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Psychology Briefly Describe the Differences

Words: 551 Length: 2 Pages Document Type: Essay Paper #: 14840903



The nature vs. nurture debate is over whether an individual learns behaviors from their environment (nurture) or whether an individual is born with certain genetic traits and predispositions toward certain behaviors. Today, most developmental psychologists believe that nurture enhances nature: that while biology is important, environment probably trumps biology in most cases. One developmental process that can be explained by both genetics and environment is gender identity. Biology does affect certain aspects of gender and sexuality but environment and conditioning are very important factors in the development of an individual's gender identity.

4. How do maternal nutrition and alcohol use potentially affect the health of a fetus?

The heath of a fetus is directly related to maternal nutrition and fetal development is hindered by malnutrition or use of alcohol. Excess drinking by the mother can cause fetal alcohol syndrome, which may cause birth defects, mental health problems and hyperactivity in…… [Read More]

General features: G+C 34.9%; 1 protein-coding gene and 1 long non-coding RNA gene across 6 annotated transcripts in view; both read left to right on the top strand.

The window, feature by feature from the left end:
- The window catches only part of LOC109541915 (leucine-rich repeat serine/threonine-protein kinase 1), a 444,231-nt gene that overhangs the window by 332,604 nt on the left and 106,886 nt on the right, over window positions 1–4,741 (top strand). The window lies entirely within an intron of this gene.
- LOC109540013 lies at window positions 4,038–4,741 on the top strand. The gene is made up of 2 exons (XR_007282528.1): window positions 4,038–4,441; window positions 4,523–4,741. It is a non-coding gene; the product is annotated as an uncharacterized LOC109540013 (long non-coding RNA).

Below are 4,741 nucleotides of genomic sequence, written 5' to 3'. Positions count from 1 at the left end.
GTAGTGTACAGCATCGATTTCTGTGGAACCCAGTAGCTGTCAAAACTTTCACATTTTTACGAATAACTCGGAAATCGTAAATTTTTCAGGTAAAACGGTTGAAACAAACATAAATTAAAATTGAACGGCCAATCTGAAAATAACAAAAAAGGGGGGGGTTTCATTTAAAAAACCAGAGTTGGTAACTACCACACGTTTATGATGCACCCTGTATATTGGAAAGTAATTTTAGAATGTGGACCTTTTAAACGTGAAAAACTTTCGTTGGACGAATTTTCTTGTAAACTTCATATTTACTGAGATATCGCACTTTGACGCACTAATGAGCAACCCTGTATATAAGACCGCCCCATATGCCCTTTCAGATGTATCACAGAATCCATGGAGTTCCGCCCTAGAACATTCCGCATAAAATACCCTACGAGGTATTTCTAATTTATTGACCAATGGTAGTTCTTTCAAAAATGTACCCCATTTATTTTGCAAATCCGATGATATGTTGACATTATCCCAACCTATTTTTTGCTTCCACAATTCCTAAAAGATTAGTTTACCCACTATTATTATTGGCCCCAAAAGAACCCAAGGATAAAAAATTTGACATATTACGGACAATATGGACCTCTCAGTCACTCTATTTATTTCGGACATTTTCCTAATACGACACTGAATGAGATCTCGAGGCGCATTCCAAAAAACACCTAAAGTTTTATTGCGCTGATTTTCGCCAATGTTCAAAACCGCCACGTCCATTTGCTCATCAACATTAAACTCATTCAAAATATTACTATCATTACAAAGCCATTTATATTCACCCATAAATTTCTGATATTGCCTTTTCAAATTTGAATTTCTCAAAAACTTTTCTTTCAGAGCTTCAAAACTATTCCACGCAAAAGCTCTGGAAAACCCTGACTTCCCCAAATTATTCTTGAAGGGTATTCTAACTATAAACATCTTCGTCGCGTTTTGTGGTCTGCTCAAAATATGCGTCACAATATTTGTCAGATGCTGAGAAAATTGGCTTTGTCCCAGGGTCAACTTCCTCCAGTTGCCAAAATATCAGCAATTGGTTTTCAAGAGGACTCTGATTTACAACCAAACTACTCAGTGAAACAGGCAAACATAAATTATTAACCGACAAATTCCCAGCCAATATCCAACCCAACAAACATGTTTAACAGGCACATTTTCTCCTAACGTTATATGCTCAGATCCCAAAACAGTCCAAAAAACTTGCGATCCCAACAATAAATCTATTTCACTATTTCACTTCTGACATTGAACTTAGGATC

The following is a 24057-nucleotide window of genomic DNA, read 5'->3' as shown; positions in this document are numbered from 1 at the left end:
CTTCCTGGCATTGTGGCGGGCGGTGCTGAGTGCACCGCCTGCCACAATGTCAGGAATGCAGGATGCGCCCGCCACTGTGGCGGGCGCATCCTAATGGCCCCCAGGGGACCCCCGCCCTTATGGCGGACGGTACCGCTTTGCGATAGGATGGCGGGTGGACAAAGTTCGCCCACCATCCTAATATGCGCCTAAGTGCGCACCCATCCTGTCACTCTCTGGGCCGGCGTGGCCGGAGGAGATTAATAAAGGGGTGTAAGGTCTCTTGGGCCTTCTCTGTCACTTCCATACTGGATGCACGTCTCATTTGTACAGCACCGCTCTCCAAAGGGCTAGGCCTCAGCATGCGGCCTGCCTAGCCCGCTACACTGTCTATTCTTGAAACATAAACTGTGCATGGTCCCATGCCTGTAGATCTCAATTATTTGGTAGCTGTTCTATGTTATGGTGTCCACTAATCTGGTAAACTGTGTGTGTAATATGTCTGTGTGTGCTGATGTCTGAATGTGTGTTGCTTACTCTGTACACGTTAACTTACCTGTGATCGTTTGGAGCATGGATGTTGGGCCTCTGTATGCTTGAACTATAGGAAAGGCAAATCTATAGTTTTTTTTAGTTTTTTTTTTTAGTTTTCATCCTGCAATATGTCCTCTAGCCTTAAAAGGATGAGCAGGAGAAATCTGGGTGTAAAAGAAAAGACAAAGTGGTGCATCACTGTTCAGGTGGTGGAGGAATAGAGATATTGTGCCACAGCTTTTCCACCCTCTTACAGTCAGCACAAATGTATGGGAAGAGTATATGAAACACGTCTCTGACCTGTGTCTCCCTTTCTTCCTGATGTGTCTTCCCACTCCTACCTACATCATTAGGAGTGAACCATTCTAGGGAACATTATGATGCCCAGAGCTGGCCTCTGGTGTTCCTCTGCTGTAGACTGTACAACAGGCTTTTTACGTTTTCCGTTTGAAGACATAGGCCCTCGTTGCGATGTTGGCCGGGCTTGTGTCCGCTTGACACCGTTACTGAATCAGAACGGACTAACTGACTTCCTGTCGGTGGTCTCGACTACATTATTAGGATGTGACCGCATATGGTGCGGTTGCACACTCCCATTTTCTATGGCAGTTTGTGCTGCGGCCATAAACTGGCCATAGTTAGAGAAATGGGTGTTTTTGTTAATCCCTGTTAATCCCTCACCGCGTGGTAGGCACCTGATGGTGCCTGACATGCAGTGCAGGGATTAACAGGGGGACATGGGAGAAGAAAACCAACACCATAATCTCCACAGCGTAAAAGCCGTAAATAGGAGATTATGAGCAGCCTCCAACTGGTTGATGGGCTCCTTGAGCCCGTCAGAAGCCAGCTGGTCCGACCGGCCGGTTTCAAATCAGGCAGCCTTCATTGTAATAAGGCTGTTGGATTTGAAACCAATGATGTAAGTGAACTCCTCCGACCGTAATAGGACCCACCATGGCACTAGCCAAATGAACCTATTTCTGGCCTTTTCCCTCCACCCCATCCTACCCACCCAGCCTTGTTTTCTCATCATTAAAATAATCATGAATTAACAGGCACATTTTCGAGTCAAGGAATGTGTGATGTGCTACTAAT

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Child Counseling

Words: 2053 Length: 5 Pages Document Type: Essay Paper #: 2474313

Child Counseling

The objective of this work is to provide viable research techniques to use in order to help a child and her family. This report represents a summary of Alicia Thomas, a nine-year-old African-American 4th grader with a series of legitimate medical as well as possibly psychosomatic physiological and psychological concerns. The young lady has been specifically diagnosed as having a duodenal ulcer with the inherent gastrointestinal symptoms including vomiting and intermittent pain. The pain has been linked to increased absenteeism from school, four hospitalizations, adverse sleeplessness, nightmare experiences with detail of dismemberment and professed fears of death for herself and for her family members.